The state of Pennsylvania has been ordered by a court to open up the records regarding a so-called “glitch” in its own system that allows non-citizens, through its Department of Transportation, to register to vote.
It is in a report at the Federalist that the recent opinion by Judge Christopher Conner was explained.
The judge in federal court in the Middle District of Pennsylvania said that the National Voter Registration Act allows the Public Interest Legal Foundation to see documents about the issue and the actions the state has taken to fix mistakes in the state’s voting files.
The ruling is just one outcome from the 2020 presidential election that caused major concern about election integrity across the country, to which some states already have responded with additional crackdowns on opportunities for fraudulent activity.
The major issues during that race included decisions by multiple state and local officials to simply ignore their own state laws regarding mail-in ballots. Further, accurate reporting from the New York Post about the Biden family’s overseas money-making scandals was suppressed by both legacy and social media. A survey by the Media Research Center later found that essentially switched the results of the race to Biden.
And finally, Mark Zuckerberg’s $420 million, handed out to local elections officials ostensibly to help them handle the election duties during COVID, actually left some government offices acting as get-out-the-vote campaigns for Democrat candidates.
One later analysis said Zuckerberg simply “bought” the election for Biden.
Now, Conner said, “The expansive obligation under NVRA to disclose voting registration records gives rise to legitimate privacy concerns. Nonetheless, we agree with the Fourth Circuit Court of Appeals’ observation that the balance between privacy and transparency must be struck by the legislature, not the courts.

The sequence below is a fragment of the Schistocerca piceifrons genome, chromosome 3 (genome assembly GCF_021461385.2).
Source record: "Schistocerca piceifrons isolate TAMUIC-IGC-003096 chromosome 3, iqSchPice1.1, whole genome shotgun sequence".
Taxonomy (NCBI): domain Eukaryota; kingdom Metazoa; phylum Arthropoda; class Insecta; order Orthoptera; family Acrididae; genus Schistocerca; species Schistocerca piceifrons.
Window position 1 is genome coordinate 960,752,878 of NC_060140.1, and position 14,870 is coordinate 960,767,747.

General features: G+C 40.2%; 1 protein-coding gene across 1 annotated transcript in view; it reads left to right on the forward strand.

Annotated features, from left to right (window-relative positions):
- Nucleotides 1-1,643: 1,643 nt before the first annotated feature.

“Congress struck such a balance when it enacted NVRA, deciding transparency in how states determine voter eligibility—the vital bedrock of our electoral system—is generally paramount.”
The report explained in 2017, authorities found a mistake in the state’s computers that let those who are not U.S. citizens register to vote while they were renewing a driver’s license.
The Federal explained, “Although Pennsylvania had previously disclosed to PILF a list of ‘1,160 purported noncitizens who requested to be removed from the voter registration lists,’ the state attempted to hide the voting histories of registrants by redacting the list. As a result of the court ruling, however, the commonwealth will now be required to turn over such information to PILF.”
The organization also is trying to track down those who avoided jury duty by claiming they were not citizens, while being registered to vote.
PILF President J. Christian Adams called the decision a “monumental” win for election integrity.
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